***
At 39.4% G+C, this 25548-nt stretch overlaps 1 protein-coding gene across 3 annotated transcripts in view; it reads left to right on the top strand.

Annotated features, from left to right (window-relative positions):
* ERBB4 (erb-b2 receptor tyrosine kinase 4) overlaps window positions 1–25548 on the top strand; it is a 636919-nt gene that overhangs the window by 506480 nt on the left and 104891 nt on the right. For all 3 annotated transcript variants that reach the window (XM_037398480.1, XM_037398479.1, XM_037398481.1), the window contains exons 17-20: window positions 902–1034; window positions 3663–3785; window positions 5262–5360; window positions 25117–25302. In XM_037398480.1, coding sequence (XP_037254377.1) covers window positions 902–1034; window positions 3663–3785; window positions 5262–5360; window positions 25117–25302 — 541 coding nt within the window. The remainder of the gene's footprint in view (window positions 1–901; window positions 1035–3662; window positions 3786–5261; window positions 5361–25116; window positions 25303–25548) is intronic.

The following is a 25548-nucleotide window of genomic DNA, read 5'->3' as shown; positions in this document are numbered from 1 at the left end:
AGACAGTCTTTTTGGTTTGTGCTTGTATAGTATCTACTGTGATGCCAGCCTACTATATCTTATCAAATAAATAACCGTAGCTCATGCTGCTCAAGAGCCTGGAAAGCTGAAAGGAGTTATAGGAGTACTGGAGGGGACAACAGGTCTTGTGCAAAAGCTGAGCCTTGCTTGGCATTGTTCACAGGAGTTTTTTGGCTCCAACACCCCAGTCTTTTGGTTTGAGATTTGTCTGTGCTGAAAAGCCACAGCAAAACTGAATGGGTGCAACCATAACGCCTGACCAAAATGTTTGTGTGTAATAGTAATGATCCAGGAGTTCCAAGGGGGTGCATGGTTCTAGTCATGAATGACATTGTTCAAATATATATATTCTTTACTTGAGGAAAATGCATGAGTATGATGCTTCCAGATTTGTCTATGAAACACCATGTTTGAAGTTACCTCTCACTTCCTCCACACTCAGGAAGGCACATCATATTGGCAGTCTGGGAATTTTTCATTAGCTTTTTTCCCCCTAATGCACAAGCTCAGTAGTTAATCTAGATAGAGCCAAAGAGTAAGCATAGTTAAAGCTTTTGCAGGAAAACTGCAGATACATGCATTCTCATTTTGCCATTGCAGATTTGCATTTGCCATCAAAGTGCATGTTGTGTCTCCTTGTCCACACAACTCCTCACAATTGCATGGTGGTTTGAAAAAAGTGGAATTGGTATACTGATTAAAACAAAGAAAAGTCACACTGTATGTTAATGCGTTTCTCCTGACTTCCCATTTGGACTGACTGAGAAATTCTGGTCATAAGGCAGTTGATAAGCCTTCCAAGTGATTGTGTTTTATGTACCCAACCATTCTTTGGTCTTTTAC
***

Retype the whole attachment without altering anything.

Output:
At 39.4% G+C, this 25548-nt stretch overlaps 1 protein-coding gene across 3 annotated transcripts in view; it reads left to right on the top strand.

Annotated features, from left to right (window-relative positions):
* ERBB4 (erb-b2 receptor tyrosine kinase 4) overlaps window positions 1–25548 on the top strand; it is a 636919-nt gene that overhangs the window by 506480 nt on the left and 104891 nt on the right. For all 3 annotated transcript variants that reach the window (XM_037398480.1, XM_037398479.1, XM_037398481.1), the window contains exons 17-20: window positions 902–1034; window positions 3663–3785; window positions 5262–5360; window positions 25117–25302. In XM_037398480.1, coding sequence (XP_037254377.1) covers window positions 902–1034; window positions 3663–3785; window positions 5262–5360; window positions 25117–25302 — 541 coding nt within the window. The remainder of the gene's footprint in view (window positions 1–901; window positions 1035–3662; window positions 3786–5261; window positions 5361–25116; window positions 25303–25548) is intronic.

The following is a 25548-nucleotide window of genomic DNA, read 5'->3' as shown; positions in this document are numbered from 1 at the left end:
AGACAGTCTTTTTGGTTTGTGCTTGTATAGTATCTACTGTGATGCCAGCCTACTATATCTTATCAAATAAATAACCGTAGCTCATGCTGCTCAAGAGCCTGGAAAGCTGAAAGGAGTTATAGGAGTACTGGAGGGGACAACAGGTCTTGTGCAAAAGCTGAGCCTTGCTTGGCATTGTTCACAGGAGTTTTTTGGCTCCAACACCCCAGTCTTTTGGTTTGAGATTTGTCTGTGCTGAAAAGCCACAGCAAAACTGAATGGGTGCAACCATAACGCCTGACCAAAATGTTTGTGTGTAATAGTAATGATCCAGGAGTTCCAAGGGGGTGCATGGTTCTAGTCATGAATGACATTGTTCAAATATATATATTCTTTACTTGAGGAAAATGCATGAGTATGATGCTTCCAGATTTGTCTATGAAACACCATGTTTGAAGTTACCTCTCACTTCCTCCACACTCAGGAAGGCACATCATATTGGCAGTCTGGGAATTTTTCATTAGCTTTTTTCCCCCTAATGCACAAGCTCAGTAGTTAATCTAGATAGAGCCAAAGAGTAAGCATAGTTAAAGCTTTTGCAGGAAAACTGCAGATACATGCATTCTCATTTTGCCATTGCAGATTTGCATTTGCCATCAAAGTGCATGTTGTGTCTCCTTGTCCACACAACTCCTCACAATTGCATGGTGGTTTGAAAAAAGTGGAATTGGTATACTGATTAAAACAAAGAAAAGTCACACTGTATGTTAATGCGTTTCTCCTGACTTCCCATTTGGACTGACTGAGAAATTCTGGTCATAAGGCAGTTGATAAGCCTTCCAAGTGATTGTGTTTTATGTACCCAACCATTCTTTGGTCTTTTAC